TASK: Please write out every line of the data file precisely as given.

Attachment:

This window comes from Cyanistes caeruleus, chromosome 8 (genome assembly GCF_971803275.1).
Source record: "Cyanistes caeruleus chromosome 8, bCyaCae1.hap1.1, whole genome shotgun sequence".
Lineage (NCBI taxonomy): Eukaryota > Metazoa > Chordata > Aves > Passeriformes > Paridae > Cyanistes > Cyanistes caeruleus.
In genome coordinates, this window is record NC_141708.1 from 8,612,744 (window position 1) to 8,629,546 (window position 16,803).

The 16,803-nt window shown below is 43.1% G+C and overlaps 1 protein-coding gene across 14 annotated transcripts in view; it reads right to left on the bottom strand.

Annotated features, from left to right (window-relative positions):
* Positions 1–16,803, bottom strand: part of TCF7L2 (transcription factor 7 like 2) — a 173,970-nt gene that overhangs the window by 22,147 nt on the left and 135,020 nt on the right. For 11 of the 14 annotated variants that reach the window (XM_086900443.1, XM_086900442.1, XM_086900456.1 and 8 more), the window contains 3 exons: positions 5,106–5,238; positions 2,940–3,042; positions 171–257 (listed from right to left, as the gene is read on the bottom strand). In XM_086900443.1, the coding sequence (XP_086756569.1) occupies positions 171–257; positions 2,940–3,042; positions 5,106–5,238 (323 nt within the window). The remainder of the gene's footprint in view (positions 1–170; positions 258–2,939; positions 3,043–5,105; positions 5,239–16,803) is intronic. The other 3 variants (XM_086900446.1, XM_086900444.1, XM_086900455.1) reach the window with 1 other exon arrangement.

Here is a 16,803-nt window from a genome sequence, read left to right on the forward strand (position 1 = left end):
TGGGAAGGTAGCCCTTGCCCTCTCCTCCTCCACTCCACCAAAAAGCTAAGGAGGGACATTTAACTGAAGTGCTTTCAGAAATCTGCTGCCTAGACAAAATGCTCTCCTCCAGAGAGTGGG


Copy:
This window comes from Cyanistes caeruleus, chromosome 8 (genome assembly GCF_971803275.1).
Source record: "Cyanistes caeruleus chromosome 8, bCyaCae1.hap1.1, whole genome shotgun sequence".
Lineage (NCBI taxonomy): Eukaryota > Metazoa > Chordata > Aves > Passeriformes > Paridae > Cyanistes > Cyanistes caeruleus.
In genome coordinates, this window is record NC_141708.1 from 8,612,744 (window position 1) to 8,629,546 (window position 16,803).

The 16,803-nt window shown below is 43.1% G+C and overlaps 1 protein-coding gene across 14 annotated transcripts in view; it reads right to left on the bottom strand.

Annotated features, from left to right (window-relative positions):
* Positions 1–16,803, bottom strand: part of TCF7L2 (transcription factor 7 like 2) — a 173,970-nt gene that overhangs the window by 22,147 nt on the left and 135,020 nt on the right. For 11 of the 14 annotated variants that reach the window (XM_086900443.1, XM_086900442.1, XM_086900456.1 and 8 more), the window contains 3 exons: positions 5,106–5,238; positions 2,940–3,042; positions 171–257 (listed from right to left, as the gene is read on the bottom strand). In XM_086900443.1, the coding sequence (XP_086756569.1) occupies positions 171–257; positions 2,940–3,042; positions 5,106–5,238 (323 nt within the window). The remainder of the gene's footprint in view (positions 1–170; positions 258–2,939; positions 3,043–5,105; positions 5,239–16,803) is intronic. The other 3 variants (XM_086900446.1, XM_086900444.1, XM_086900455.1) reach the window with 1 other exon arrangement.

Here is a 16,803-nt window from a genome sequence, read left to right on the forward strand (position 1 = left end):
TGGGAAGGTAGCCCTTGCCCTCTCCTCCTCCACTCCACCAAAAAGCTAAGGAGGGACATTTAACTGAAGTGCTTTCAGAAATCTGCTGCCTAGACAAAATGCTCTCCTCCAGAGAGTGGG